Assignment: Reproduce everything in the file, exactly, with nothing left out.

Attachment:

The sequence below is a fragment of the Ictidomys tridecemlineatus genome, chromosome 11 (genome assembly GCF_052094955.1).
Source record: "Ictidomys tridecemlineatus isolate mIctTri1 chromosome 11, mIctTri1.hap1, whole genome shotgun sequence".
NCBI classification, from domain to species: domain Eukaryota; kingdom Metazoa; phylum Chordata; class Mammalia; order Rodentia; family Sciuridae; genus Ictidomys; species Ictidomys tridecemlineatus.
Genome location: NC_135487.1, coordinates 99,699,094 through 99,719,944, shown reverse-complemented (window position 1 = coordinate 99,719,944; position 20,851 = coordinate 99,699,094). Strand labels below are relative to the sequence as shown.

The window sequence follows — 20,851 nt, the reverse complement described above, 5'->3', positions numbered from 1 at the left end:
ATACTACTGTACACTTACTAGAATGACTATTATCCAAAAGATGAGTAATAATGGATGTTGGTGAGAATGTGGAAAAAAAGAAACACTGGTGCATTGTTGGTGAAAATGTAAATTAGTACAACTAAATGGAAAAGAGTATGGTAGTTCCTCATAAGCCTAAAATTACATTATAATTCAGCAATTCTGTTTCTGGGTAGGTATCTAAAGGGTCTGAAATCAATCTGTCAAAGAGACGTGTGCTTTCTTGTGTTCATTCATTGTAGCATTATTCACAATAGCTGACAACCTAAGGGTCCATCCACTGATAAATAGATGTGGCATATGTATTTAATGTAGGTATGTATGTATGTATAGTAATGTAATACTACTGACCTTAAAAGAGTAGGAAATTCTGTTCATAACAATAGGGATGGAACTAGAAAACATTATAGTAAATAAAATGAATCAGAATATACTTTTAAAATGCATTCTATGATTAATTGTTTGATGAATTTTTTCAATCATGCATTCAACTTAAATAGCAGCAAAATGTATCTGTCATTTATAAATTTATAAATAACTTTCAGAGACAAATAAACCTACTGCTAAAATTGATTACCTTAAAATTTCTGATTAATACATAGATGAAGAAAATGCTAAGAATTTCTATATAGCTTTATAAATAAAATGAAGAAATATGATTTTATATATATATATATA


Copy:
The sequence below is a fragment of the Ictidomys tridecemlineatus genome, chromosome 11 (genome assembly GCF_052094955.1).
Source record: "Ictidomys tridecemlineatus isolate mIctTri1 chromosome 11, mIctTri1.hap1, whole genome shotgun sequence".
NCBI classification, from domain to species: domain Eukaryota; kingdom Metazoa; phylum Chordata; class Mammalia; order Rodentia; family Sciuridae; genus Ictidomys; species Ictidomys tridecemlineatus.
Genome location: NC_135487.1, coordinates 99,699,094 through 99,719,944, shown reverse-complemented (window position 1 = coordinate 99,719,944; position 20,851 = coordinate 99,699,094). Strand labels below are relative to the sequence as shown.

The window sequence follows — 20,851 nt, the reverse complement described above, 5'->3', positions numbered from 1 at the left end:
ATACTACTGTACACTTACTAGAATGACTATTATCCAAAAGATGAGTAATAATGGATGTTGGTGAGAATGTGGAAAAAAAGAAACACTGGTGCATTGTTGGTGAAAATGTAAATTAGTACAACTAAATGGAAAAGAGTATGGTAGTTCCTCATAAGCCTAAAATTACATTATAATTCAGCAATTCTGTTTCTGGGTAGGTATCTAAAGGGTCTGAAATCAATCTGTCAAAGAGACGTGTGCTTTCTTGTGTTCATTCATTGTAGCATTATTCACAATAGCTGACAACCTAAGGGTCCATCCACTGATAAATAGATGTGGCATATGTATTTAATGTAGGTATGTATGTATGTATAGTAATGTAATACTACTGACCTTAAAAGAGTAGGAAATTCTGTTCATAACAATAGGGATGGAACTAGAAAACATTATAGTAAATAAAATGAATCAGAATATACTTTTAAAATGCATTCTATGATTAATTGTTTGATGAATTTTTTCAATCATGCATTCAACTTAAATAGCAGCAAAATGTATCTGTCATTTATAAATTTATAAATAACTTTCAGAGACAAATAAACCTACTGCTAAAATTGATTACCTTAAAATTTCTGATTAATACATAGATGAAGAAAATGCTAAGAATTTCTATATAGCTTTATAAATAAAATGAAGAAATATGATTTTATATATATATATATA